New US research has found a link between three types of diabetes in pregnancy and an increased risk of autism in children.

Carried out by researchers at Kaiser Permanente Southern California, the study looked at 419,425 children born at 28 to 44 weeks between 1995 and 2012.

Of the children included in the study 621 were exposed to maternal type 1 diabetes, 9,453 to maternal type 2 diabetes, 11, 922 to gestational diabetes diagnosed by 26 weeks’ gestation, and 24,505 to gestational diabetes diagnosed after 26 weeks.

Although type 2 diabetes and gestational diabetes diagnosed by 26 weeks have previously been linked with an increased risk of autism, less is known about the association between type 1 diabetes and autism.

The researchers followed the children using their electronic health records from age 1 year for a median of 6.9 years, during which time 5,827 children were diagnosed with autism.

The researchers found that the risk of autism was higher in children born to mothers with one of the three main types of diabetes that complicate pregnancy — type 1 diabetes, type 2 diabetes, and gestational diabetes diagnosed by 26 weeks — compared to those with no exposure to maternal diabetes exposure.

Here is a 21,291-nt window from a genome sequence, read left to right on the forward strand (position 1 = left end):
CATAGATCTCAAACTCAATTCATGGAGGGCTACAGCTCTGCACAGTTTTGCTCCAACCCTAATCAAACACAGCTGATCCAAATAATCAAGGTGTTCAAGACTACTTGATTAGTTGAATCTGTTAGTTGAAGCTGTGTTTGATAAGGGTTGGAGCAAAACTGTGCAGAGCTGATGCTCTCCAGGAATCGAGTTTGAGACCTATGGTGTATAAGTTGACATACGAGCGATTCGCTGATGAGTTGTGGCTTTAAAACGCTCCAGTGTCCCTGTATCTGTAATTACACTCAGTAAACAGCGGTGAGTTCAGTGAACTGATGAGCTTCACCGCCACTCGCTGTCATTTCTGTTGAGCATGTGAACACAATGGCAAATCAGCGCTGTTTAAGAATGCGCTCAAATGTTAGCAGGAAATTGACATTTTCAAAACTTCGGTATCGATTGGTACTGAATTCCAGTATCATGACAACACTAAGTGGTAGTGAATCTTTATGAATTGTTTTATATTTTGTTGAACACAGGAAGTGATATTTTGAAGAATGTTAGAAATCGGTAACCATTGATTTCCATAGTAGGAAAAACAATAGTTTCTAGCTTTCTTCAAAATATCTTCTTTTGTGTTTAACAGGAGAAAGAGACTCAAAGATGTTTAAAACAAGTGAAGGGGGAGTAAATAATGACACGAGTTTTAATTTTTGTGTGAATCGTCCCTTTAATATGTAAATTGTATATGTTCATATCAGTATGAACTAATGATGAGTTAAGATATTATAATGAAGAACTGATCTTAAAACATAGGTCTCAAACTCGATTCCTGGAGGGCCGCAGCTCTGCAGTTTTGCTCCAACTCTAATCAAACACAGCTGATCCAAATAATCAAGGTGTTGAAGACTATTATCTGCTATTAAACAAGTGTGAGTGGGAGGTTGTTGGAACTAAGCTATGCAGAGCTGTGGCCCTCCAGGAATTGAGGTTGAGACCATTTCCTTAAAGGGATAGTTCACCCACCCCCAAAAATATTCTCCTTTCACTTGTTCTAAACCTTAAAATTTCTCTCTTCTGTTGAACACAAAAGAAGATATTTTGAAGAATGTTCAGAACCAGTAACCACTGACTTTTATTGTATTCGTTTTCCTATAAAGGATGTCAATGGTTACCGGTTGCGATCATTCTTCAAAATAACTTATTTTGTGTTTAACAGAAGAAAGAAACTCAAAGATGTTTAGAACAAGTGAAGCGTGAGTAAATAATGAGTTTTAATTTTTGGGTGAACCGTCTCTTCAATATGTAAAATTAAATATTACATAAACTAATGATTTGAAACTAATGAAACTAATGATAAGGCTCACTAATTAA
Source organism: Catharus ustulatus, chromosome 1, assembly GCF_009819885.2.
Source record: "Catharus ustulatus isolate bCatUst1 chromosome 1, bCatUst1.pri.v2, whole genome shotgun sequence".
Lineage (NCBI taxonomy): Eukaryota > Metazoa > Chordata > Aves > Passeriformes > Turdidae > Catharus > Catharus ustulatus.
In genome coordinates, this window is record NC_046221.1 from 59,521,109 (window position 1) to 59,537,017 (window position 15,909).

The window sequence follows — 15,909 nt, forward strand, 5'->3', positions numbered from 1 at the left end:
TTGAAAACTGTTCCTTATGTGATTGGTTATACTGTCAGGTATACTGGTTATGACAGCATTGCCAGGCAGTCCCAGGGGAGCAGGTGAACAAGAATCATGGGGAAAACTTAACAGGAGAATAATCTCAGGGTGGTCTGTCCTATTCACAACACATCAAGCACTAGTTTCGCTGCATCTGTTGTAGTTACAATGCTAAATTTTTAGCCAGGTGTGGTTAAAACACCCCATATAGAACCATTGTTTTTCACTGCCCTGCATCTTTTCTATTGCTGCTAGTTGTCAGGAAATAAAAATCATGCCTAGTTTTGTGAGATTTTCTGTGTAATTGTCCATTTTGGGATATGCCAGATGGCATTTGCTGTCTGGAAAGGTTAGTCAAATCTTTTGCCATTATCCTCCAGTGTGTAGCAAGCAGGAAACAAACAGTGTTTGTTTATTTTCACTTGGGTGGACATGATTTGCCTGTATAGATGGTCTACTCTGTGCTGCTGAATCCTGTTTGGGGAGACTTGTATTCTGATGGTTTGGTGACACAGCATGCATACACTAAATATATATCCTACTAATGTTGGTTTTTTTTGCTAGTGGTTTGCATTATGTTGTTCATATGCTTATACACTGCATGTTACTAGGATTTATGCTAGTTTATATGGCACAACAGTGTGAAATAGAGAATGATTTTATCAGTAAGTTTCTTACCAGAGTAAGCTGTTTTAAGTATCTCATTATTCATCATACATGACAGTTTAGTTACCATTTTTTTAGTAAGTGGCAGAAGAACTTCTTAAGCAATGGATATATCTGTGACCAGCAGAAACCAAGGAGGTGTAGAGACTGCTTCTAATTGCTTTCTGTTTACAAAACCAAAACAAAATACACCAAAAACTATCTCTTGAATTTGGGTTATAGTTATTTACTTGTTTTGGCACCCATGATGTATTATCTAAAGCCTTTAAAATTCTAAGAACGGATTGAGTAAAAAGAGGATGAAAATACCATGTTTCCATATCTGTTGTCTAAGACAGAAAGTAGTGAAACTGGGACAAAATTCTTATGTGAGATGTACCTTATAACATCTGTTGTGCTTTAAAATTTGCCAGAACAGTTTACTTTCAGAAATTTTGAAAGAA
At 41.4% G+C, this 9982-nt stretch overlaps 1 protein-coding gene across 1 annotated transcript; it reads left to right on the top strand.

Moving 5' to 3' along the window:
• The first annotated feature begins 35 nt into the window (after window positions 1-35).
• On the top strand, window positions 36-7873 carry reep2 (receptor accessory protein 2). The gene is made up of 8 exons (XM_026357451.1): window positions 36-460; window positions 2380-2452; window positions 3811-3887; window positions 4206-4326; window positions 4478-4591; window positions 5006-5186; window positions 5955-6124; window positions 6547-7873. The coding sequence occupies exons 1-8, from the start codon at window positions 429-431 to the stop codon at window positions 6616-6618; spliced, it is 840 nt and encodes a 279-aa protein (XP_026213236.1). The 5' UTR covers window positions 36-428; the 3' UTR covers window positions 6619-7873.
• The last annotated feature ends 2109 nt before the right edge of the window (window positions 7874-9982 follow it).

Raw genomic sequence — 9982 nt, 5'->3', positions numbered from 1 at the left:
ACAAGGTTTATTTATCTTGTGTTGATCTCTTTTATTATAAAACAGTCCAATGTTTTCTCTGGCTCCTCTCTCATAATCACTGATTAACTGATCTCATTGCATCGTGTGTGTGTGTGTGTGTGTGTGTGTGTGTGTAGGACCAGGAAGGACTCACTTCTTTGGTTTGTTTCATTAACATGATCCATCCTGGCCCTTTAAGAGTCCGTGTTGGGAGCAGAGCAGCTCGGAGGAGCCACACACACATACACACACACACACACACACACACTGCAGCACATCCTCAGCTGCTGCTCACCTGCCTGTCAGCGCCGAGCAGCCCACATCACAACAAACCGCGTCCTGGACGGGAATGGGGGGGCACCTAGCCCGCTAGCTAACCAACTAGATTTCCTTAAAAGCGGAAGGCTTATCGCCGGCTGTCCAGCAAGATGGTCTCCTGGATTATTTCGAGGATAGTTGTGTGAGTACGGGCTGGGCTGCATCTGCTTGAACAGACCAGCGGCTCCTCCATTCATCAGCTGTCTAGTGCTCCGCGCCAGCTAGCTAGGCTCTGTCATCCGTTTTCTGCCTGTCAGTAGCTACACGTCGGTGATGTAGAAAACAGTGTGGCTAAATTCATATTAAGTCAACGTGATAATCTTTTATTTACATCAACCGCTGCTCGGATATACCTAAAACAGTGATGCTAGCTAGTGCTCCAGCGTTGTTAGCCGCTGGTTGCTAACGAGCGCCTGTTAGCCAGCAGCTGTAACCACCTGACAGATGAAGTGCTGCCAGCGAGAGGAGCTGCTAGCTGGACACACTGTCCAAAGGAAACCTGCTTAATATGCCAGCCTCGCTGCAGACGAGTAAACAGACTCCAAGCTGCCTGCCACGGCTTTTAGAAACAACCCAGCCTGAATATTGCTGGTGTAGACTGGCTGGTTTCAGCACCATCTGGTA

In addition, the findings still held true after the researchers had taken into account maternal smoking during pregnancy and mothers’ prepregnancy BMI, with the results changed only slightly.

However, gestational diabetes diagnosed after 26 weeks was not associated with excess risk compared with no diabetes.

As an observational study the findings do not show cause and effect, and the team also pointed out that they cannot control for all of the natural factors that could explain the study findings. Autism risk factors related to the father were also not assessed in the study.

However, they added that the findings now provide new information on the associations between type 1 diabetes and the timing of diabetes (early vs late in pregnancy) and add to the existing research on type 2 and gestational diabetes.

The results can be found published online in the journal JAMA.